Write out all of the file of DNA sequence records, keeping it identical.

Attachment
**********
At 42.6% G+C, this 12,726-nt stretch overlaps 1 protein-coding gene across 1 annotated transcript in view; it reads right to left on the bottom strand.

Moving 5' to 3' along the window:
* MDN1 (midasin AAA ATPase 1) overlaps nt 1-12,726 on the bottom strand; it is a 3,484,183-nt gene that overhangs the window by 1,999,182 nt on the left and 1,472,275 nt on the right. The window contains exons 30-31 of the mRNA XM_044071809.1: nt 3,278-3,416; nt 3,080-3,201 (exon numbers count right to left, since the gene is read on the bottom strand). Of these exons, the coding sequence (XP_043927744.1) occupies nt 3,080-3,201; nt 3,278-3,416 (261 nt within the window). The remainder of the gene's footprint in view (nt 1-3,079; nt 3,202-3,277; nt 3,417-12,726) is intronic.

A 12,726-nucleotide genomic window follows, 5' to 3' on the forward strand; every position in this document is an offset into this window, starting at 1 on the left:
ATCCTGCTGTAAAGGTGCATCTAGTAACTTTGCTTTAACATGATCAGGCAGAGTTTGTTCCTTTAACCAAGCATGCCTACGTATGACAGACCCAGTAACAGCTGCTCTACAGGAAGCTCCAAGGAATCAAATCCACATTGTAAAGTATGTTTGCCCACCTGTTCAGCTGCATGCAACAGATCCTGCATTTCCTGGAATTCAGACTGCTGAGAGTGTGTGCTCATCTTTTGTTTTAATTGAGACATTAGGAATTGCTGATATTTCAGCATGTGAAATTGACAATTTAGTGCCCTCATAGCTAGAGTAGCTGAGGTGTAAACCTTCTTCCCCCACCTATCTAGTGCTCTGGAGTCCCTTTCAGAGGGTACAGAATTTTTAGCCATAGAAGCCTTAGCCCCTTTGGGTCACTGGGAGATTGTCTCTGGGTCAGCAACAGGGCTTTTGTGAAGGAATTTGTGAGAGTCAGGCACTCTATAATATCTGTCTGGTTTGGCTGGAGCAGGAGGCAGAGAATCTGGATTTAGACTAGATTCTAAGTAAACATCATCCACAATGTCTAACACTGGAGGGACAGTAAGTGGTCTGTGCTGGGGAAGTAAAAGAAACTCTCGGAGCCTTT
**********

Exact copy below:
At 42.6% G+C, this 12,726-nt stretch overlaps 1 protein-coding gene across 1 annotated transcript in view; it reads right to left on the bottom strand.

Moving 5' to 3' along the window:
* MDN1 (midasin AAA ATPase 1) overlaps nt 1-12,726 on the bottom strand; it is a 3,484,183-nt gene that overhangs the window by 1,999,182 nt on the left and 1,472,275 nt on the right. The window contains exons 30-31 of the mRNA XM_044071809.1: nt 3,278-3,416; nt 3,080-3,201 (exon numbers count right to left, since the gene is read on the bottom strand). Of these exons, the coding sequence (XP_043927744.1) occupies nt 3,080-3,201; nt 3,278-3,416 (261 nt within the window). The remainder of the gene's footprint in view (nt 1-3,079; nt 3,202-3,277; nt 3,417-12,726) is intronic.

A 12,726-nucleotide genomic window follows, 5' to 3' on the forward strand; every position in this document is an offset into this window, starting at 1 on the left:
ATCCTGCTGTAAAGGTGCATCTAGTAACTTTGCTTTAACATGATCAGGCAGAGTTTGTTCCTTTAACCAAGCATGCCTACGTATGACAGACCCAGTAACAGCTGCTCTACAGGAAGCTCCAAGGAATCAAATCCACATTGTAAAGTATGTTTGCCCACCTGTTCAGCTGCATGCAACAGATCCTGCATTTCCTGGAATTCAGACTGCTGAGAGTGTGTGCTCATCTTTTGTTTTAATTGAGACATTAGGAATTGCTGATATTTCAGCATGTGAAATTGACAATTTAGTGCCCTCATAGCTAGAGTAGCTGAGGTGTAAACCTTCTTCCCCCACCTATCTAGTGCTCTGGAGTCCCTTTCAGAGGGTACAGAATTTTTAGCCATAGAAGCCTTAGCCCCTTTGGGTCACTGGGAGATTGTCTCTGGGTCAGCAACAGGGCTTTTGTGAAGGAATTTGTGAGAGTCAGGCACTCTATAATATCTGTCTGGTTTGGCTGGAGCAGGAGGCAGAGAATCTGGATTTAGACTAGATTCTAAGTAAACATCATCCACAATGTCTAACACTGGAGGGACAGTAAGTGGTCTGTGCTGGGGAAGTAAAAGAAACTCTCGGAGCCTTT